UK Olympic athletes told not to criticize China

Discussion in 'Et Cetera, Et Cetera' started by SpeedoGuy, Feb 10, 2008.

  1. SpeedoGuy

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  2. dong20

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    They'll probably be too busy choking on the pollution to criticise the Chinese.

    There is a world of difference between "...no kind of demonstration, or political, religious or racial propaganda in the Olympic sites, venues or other areas." and voicing an honest, personal opinion if asked for one.

    They could just say "no comment" but should refuse to sign any such agreement.
     
  3. SpeedoGuy

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    True, but if the report is accurate...

    Athletes who refuse to sign the agreement will not be allowed to travel to compete in the Games from August 8-24, according to a sunday newspaper report.
     
  4. dong20

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    I'm sure the report is accurate.

    Sounds like a potential Mexican standoff. I doubt that such a ban would be legally enforceable, and even if it were the embarrassment would be immense, if top athletes are barred then those countries would do badly. If they cave, they should be ashamed unless they then raise hell in Bejing.

    The IOC are little better than a corrupt cartel, I'd love to see them keel hauled by the media for this.
     
  5. SpeedoGuy

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    I can't speak for the UK but I suspect such a ban might actually be legally enforceable in the US because its not perceived a first amendment issue. The rationale: If an athlete doesn't like the code of conduct the organizing committee sets then that athlete forfeits the expectation of being a member of the team. Such rationale has been successfully used to justify warrantless, suspicionless, random drug test of student athletes in the states.

    I'm dismayed any time a circumstance arises where individuals are "asked" to "voluntarily" suspend their fundamental democratic rights in order to gain some other goal.

    Agreed 100%. My limited experience with amateur sporting organizing committees is that they tend to be filled with overly officious self-important zealots bent on flexing whatever warped authority they can inflict on athletes, sponsors, fans, And these were in cases where very little money was involved. :rolleyes:
     
  6. Pecker

    Pecker Retired Moderator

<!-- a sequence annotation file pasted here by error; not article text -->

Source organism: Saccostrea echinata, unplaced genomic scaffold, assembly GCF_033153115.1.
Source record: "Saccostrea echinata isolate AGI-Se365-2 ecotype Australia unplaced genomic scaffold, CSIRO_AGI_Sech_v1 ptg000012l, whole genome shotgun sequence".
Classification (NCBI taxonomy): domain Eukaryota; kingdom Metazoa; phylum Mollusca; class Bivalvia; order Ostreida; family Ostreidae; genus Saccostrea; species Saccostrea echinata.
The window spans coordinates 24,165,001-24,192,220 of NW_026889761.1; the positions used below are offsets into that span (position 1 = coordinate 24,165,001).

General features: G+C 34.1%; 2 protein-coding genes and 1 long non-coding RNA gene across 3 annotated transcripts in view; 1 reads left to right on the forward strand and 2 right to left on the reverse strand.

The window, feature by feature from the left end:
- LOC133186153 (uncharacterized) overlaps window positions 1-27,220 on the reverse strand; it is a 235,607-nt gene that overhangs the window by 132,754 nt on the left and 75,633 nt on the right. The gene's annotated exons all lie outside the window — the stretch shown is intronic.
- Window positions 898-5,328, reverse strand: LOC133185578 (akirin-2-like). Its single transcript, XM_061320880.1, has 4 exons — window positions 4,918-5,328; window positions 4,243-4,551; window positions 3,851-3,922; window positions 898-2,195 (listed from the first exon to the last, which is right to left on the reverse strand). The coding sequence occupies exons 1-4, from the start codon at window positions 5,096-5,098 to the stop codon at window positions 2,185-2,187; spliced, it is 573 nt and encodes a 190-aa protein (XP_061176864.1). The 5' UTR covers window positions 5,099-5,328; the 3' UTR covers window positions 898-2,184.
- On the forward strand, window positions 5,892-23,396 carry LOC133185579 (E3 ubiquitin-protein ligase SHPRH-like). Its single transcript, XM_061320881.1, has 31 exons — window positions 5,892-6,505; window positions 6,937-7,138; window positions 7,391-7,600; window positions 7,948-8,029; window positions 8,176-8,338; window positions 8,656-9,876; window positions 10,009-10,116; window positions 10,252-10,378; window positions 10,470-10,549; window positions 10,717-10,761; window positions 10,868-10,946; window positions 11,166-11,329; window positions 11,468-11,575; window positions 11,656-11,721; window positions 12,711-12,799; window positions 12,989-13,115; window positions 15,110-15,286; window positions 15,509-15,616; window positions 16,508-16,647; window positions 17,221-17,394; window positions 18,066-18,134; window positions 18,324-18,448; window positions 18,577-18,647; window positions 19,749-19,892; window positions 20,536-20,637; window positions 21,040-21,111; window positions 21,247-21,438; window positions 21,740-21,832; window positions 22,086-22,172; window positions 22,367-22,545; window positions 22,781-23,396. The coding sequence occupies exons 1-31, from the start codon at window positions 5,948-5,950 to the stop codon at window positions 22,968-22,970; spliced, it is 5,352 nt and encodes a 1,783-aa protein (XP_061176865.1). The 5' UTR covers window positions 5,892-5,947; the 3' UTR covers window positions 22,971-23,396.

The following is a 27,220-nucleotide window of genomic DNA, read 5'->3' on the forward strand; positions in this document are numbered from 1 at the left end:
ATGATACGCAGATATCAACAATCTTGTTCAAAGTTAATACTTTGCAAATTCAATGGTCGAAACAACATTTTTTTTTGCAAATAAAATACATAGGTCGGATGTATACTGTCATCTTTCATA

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    I can imagine that all of the dorm rooms will lock from the outside only and they'll have escorts for everything from going to the bathroom to attending practice.
     
  7. dong20

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    I'm sure that's the IOC's take.

    It seems to me that it could be unconstitutional (or at least deeply ironic and offensive) for a body avowed to being apolitical to seek to curtail it's 'members' right to free speech for overtly political ends, especially if such a request is made under a direct threat of punishment.

    Illegal or not, it's doing the IOC no good.
     
  8. rob_just_rob

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    Tough position to be in. I know someone who missed the 1980 Olympics because of the US-led boycott, and somewhat indirectly know 2 others who missed the 1984 Olympics because of the Soviet boycott. I gather it's a terrible thing to train for something most of your life and then be unable to compete when at the peak of your abilities.

    What's puzzling is that the article seemed to imply that this gag order is coming from the British Olympic committee, and not from China. Athletes from other countries aren't signing anything similar. As d20 says, it would be horribly embarassing for China if top athletes weren't there. That being the case, the smart thing to do would be to (sigh) threaten another boycott if China presses the issue.
     
  9. sdbg

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    My thoughts: The olympic athletes should be respectful while they are in China and not make waves. Enjoy the culture and the experience. Compete and win (hopefully). When you return to your country, you will have the opportunity to tell your stories and to express your opinions, but don't blow a chance in a lifetime by opening your mouth too soon.
     
  10. kalipygian

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    They should not be held in a country that has not achieved a democratic government, or basic human rights.

    (not likely they will be followed by the Gay Games as in Sydney:biggrin1:)

    My regard for Charles crept up a notch when his staff responded to Students for a free Tibet with a statement that he would no be attending the opening ceremonies.

    Support Team Tibet
     
  11. B_Nick4444

    B_Nick4444 New Member

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    :You_Rock_Emoticon:
     
  12. swordfishME

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    Well to me it is the same as the olympics being held in the states and the athletes using that as an opportunity to protest the policies of the drunk hillbilly cheerleader. You are there to compete in an international sporting competition not voice political opinions. If you are that taken aback by the Chinese government's policies that it is best you stay at home.
     
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